There are crimes which when are reported in the normal channels through the police and magistrates courts, we feel they should have been handed over to the chiefs who will be able to handle those issues. For example, in 1992, there was such a big drought that we felt that people were going to die. In my constituency, we have a river which is called Mazowe River and what I know is that, in that area, we have two pools which do not dry up. In one of those pools, people believed that there were mermaids which lived in there. The traditional leaders put rules and regulations to be followed when fetching water from those pools such as denying people to fetch water from using black pots, clay pots or any other metal objects. As a result the pools were able to sustain lives of people and livestock. This shows that when chiefs are given enough power, they can sustain the livelihoods of people in their areas and I am so grateful of this motion raised by Senator Mawire because it  reminds us that we have to value our chiefs in our constituencies. We will be looking at whatever problem is in the country from both sides, the western method and the traditional way and this makes our lives tenable.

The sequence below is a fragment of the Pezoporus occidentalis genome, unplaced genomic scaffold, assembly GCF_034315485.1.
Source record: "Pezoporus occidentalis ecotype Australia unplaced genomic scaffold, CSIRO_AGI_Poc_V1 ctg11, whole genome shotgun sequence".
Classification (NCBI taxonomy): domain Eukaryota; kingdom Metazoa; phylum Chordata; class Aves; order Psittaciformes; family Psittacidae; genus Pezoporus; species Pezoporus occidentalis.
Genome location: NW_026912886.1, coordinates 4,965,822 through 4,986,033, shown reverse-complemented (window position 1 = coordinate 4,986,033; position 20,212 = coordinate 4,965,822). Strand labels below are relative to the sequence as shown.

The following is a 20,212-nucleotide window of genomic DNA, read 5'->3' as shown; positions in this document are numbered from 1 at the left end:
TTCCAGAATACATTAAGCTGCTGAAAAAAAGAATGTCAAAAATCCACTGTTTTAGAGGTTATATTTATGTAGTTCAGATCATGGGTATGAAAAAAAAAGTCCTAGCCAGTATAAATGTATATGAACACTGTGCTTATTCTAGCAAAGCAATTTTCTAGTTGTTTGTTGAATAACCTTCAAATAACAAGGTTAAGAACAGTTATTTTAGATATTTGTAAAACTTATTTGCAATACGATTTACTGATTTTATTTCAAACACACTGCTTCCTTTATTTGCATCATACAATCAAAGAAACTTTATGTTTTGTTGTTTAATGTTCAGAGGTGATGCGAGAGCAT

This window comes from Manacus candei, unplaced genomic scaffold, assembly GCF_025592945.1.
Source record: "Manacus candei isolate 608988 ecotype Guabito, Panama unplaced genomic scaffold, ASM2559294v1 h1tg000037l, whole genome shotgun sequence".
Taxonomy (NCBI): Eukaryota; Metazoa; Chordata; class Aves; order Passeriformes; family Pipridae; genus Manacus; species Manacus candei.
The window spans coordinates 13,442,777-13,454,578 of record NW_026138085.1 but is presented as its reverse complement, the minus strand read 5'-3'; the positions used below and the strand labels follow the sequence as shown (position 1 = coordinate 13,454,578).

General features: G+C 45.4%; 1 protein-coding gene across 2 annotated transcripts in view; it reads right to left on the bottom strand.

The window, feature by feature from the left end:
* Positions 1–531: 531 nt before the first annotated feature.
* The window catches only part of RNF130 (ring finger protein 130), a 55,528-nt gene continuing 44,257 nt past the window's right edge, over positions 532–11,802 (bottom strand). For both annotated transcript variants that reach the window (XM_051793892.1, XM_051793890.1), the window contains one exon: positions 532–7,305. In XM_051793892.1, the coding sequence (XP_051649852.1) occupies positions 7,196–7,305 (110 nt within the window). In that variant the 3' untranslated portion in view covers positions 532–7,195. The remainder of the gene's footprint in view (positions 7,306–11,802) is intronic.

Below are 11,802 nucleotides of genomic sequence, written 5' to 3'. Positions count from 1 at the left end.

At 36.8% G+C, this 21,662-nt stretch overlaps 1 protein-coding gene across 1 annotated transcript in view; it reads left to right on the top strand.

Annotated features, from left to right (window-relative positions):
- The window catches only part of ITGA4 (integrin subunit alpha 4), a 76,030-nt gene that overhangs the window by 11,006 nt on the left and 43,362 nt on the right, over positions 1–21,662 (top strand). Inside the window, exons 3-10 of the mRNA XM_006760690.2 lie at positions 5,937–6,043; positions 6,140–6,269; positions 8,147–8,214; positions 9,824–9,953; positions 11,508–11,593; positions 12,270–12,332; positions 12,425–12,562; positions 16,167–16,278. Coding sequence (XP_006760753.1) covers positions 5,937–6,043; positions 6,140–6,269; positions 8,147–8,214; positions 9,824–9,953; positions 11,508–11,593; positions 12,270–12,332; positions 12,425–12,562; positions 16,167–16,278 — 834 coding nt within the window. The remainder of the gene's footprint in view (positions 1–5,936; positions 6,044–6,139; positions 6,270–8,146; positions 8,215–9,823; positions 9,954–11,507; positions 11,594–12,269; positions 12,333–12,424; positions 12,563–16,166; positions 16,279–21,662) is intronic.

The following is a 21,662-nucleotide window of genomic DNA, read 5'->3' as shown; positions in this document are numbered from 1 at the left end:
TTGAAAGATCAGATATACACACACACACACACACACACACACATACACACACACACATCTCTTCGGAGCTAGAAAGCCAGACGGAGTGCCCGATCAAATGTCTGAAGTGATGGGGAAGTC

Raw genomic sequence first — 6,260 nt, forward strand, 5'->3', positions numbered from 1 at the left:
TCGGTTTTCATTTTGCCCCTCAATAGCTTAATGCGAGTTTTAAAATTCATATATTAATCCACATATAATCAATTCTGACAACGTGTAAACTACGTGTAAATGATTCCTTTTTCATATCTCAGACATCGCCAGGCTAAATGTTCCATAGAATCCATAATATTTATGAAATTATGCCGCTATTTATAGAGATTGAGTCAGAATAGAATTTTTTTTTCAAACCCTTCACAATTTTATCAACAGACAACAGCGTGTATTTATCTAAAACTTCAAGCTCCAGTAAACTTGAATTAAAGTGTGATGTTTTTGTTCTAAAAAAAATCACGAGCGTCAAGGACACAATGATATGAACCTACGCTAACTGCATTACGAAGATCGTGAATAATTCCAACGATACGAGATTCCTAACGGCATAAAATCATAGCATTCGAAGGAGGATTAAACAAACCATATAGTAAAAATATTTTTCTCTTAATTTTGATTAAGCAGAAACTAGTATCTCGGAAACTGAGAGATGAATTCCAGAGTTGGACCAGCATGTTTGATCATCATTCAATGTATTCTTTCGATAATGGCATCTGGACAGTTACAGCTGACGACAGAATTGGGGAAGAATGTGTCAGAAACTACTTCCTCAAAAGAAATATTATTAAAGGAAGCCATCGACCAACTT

In my constituency, we are in region 4 and 5 where there is poor rainfall but we have the chiefs who are performing rain making ceremonies and the people who are involved in the these ceremonies are the aged people, that is the old men and old women and not those who are still sexually active - because they will have performed those ceremonies, people carry out their agricultural activities and country is well fed.

Madam President, I am saying this is a very important motion.

Chiefs have to be empowered throughout their structures and we will

find that Zimbabwe will be a country of milk and honey. When chiefs preside over cases in their jurisdiction, they will try what is within them and if it is beyond them, they will refer the matters to the courts above. I thank you Madam President.

HON. SEN. MLOTSHWA: Thank you for giving me this

opportunity to make a brief contribution to this very important motion introduced to this august House by Honourable Senator Mawire seconded by Honourable Senator Manyeruke.